Previously on Glee, Riese pointed out the faulty logic of the lyrics to that song “Cool Kids” and now every time it comes on the radio I start yelling. Also, the New New New Directions all got storylines, for the first and last time ever, because this thing is done in two weeks and surely to God the last few episodes are going to give Rachel Berry — the main character since day one — the ending she deserves.
This episode is called “The Rise and Fall of Sue Sylvester” and it makes less sense than most things Glee has ever done, and I am including: Tina losing her stutter, Terri Schuester faking her pregnancy, Quinn plotting to kidnap her baby while the father of her baby sleeps with the woman who adopted their baby who is also Rachel’s birth mom and the leader of the rival show choir, Quinn getting paralyzed one second and dancing at prom the next second, the Acafellas, Kurt not getting into NYADA on his first try, and Teen Jesus getting a boner helping Quinn do physical therapy. Okay, fine. That last thing is valid.
As a story, especially as a story at this point in the final season, it feels like a dumb filler episode. But as a farewell for Jane Lynch, it feels justified. She has sold every single line of dialogue they have thrown at her right up until the very end, and she snagged some well deserved trophies along the way. Remember when she was a guest star on The L Word? Remember when she was Nurse No. 2 on Gilmore Girls? She’s come a long way! She’s played opposite of Meryl Streep! She’s been on real Broadway! She hosts her own gameshow! She’s voiced so many cool animated characters! She’s already signed on to headline a new CBS comedy! Sue’s schtick should have been tired after half a season, but Jane Lynch is a once-in-a-generation talent and she made it work. And so here’s to you, Jane Lynch. I wouldn’t recap this episode for just anybody.
With nary an official New Directions leader in sight, Will Schuester has taken over practice today and the kids are singing a hippity-bippity version of Clean Bandit‘s “Rather Be.” They don’t have time to celebrate performing with nearly enough kids to go to Sectionals, though, because Blaine and Kurt arrive back from their honeymoon and Blaine is devastated because Dalton Academy has burned to the ground. No deaths, no injuries, even the blazers made it out intact — as we will soon see — but Blaine is still devastated. All that money. All those white guys. That school would be back up and running in a castle in three months, and in a megachurch in the meantime, but no, that is not what happens.
Will invites the Warblers to join New Directions. Jane, obviously, is like, “Are you kidding me with these sexist wankers?” But she’s not as mad as Sue, who clomps right into the choir room and gets in Will’s face, going back and forth about who got permission from whom to do this Warbler thing, and finally Sue says she’s taking it to “Senate Majority Leader Mitch McConnell, who I met recently on the Cayman Islands at a leadership retreat and turtle hunt.”
She and Will take turns screaming, “Leave!” “No, stay!” to the Warblers.
Becky gets wind of Sue not letting the Warblers join New Directions, and for some reason that sets her off more than she’s ever been set off, more even than whatever thing xylophones did to her to make her so mad at them all the time. Becky is on the school superindetent’s side, but Sue has a letter from “the president pro tem of the United States Senate, Orrin G. Hatch,” who find the fact that rival show choirs are combining forces “both morally repugnant and convenient.” Becky yells and yells, while her boyfriend Darrell patronizingly “translates” for her, and Sue tells her over and over to calm down. Becky finally storms out, after saying she can’t believe Sue would do this to her after all the things she’s done for Sue, including perjuring herself in front of a grand jury.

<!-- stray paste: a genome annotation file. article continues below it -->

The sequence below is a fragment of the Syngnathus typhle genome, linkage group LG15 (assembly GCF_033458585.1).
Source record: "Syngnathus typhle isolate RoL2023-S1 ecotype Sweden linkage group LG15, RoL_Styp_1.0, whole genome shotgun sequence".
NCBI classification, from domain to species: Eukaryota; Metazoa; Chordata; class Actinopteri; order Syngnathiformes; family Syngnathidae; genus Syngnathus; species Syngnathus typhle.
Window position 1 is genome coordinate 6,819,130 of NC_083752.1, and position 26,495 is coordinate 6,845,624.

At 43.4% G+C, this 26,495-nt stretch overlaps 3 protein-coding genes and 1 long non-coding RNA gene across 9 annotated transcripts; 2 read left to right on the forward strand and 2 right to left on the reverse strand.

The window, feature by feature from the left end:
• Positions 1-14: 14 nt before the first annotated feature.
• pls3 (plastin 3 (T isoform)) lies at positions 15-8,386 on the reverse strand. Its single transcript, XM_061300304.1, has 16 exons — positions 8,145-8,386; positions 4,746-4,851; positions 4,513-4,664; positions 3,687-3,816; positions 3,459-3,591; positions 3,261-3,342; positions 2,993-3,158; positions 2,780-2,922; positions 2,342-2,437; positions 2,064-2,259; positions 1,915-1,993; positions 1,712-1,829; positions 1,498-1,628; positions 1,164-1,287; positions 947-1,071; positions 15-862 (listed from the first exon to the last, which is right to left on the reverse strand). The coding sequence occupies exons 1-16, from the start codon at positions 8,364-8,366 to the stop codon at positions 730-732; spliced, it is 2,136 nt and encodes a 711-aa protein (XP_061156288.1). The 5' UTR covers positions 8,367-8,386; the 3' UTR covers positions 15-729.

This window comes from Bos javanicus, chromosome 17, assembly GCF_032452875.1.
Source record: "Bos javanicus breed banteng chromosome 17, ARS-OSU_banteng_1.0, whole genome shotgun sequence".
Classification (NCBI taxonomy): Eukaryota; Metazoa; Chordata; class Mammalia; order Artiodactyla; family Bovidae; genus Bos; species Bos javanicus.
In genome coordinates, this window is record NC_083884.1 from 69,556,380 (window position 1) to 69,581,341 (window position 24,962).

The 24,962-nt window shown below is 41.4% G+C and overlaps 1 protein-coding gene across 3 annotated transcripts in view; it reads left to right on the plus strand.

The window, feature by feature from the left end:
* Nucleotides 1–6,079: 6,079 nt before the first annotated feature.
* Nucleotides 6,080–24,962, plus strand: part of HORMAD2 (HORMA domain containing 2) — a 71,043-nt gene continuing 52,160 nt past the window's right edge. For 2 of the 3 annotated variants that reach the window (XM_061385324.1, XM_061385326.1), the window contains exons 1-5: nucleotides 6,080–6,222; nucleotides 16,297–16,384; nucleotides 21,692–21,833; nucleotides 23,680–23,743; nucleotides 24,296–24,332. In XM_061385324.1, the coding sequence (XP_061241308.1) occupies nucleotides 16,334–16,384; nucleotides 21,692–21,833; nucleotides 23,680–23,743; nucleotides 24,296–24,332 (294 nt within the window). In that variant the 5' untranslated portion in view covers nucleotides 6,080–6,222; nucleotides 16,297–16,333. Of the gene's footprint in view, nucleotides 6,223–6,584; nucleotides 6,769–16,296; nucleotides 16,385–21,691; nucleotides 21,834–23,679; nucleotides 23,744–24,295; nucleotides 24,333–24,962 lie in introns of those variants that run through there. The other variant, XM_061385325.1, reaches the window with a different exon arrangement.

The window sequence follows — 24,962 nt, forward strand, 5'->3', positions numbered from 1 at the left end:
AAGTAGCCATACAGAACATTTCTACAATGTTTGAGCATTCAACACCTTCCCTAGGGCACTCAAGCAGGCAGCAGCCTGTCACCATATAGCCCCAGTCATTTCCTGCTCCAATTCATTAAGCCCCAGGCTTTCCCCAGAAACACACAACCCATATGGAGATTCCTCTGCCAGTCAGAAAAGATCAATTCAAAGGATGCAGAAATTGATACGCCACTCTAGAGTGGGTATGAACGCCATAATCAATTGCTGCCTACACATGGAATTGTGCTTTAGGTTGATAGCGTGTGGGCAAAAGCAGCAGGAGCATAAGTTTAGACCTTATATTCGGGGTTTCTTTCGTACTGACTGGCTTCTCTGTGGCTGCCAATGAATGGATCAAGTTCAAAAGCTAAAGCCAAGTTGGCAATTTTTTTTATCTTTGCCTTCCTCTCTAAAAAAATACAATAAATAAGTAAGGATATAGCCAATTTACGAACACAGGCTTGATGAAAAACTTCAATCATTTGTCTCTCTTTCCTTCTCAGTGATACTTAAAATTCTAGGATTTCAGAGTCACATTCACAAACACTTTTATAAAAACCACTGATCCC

Sue goes to see the school superintendent, wearing Barbie pink lipstick and one of her cheerleading national championship gold medals, assuming he’ll be as accommodating to her as he always is, but nope. He found her hurt locker, thanks to Becky. The voodoo dolls, the wheels of torture, the match-making map of Operation Reunite/Terrorize Klaine, but what really sets him off is he finds one of those old Penthouse magazines Sue posed for. (Maaaaan, remember that storyline? Which straight white guy saved the day that time? Artie, I think.) (Oh, speaking of which, Will Schuester is here for some reason, overseeing this confrontation.) So Sue gets fired.
Her first stop after her firing is an interview with Geraldo Rivera. It’s a thing that takes up the entire second act by rehashing all of Sue’s most audacious claims. It turns out Michael Bolton is not the father of her baby, that she didn’t sleep with any/all of the members of Boy Eats World, that she didn’t fight in the Falklands war, or take part in the extradition of Panama dictator Manuel Noriega. Then the kids of New Directions give their testimony. Artie says she slashed the tires of his wheelchair 17 times. It’s a lot of good jokes, I guess, but I like to think Sue actually did do all of that stuff. She exists on that Adrenalized Hyperreality plane like Mona Vanderwaal. I’m happy to believe their evil genius allows them to bend space and time with their minds. And anyway, it’s as believable as any of the other stuff on either of those shows.
Well, Coach Bieste defends Sue in a video interview. And so, inexplicably, does Will. And then Sue’s mom, Carol Burnett(!!!), is back, talking about how Sue was born with a full set of teeth and she and Sue’s dad lied to her about being Nazi hunters, and also they never really loved her.